Mountain Bike Gear Ratio. Simple, just divide your rear cog size from your front chainring size. It can in fact be said that front chainrings provide a wider gear ratio range, while rear sprockets provide differences in gear ratios of adjacent gears.
Table below: Shows table of all possible chainring/sprocket combinations with gear ratio. The gear you're in is a simple ratio of the number of teeth on the chainring to the number of teeth on the sprocket in use. My main passion on a bike is long steep low gear grinding hills (think of grinding up the face of Aspen Mountain on Summer.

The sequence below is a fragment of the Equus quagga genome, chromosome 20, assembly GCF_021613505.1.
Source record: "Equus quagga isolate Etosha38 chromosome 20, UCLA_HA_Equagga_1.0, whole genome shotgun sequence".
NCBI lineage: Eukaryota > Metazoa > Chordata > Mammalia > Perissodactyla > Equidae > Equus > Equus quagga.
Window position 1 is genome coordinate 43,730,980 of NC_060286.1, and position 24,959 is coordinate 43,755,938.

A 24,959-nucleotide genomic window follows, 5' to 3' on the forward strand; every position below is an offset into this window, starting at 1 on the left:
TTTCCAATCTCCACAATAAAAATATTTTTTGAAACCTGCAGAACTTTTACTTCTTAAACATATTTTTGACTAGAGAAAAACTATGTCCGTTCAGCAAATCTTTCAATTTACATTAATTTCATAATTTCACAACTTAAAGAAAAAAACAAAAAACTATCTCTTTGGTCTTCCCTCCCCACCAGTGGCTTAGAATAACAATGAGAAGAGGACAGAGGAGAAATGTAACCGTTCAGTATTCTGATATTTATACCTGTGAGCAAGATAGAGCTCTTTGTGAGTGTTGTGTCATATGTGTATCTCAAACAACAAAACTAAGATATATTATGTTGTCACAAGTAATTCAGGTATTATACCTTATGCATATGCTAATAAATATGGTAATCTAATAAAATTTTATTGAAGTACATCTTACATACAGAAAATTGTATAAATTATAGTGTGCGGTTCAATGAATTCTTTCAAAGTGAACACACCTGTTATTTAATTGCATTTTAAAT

In a fixed gear or single speed bike, having the right gear ratio according to your needs and cycling habits is very important since you can't change your gears while riding.
For the basics on how to change up and down the gears, we explained shifting on Shimano, SRAM and Campagnolo gear systems here.
Simple, just divide your rear cog size from your front chainring size. To adjust bike gears, start by turning your bike upside down and resting it on the seat and handlebars. Riding mostly flatland singletrack is a lot different from riding mountain trails, for example.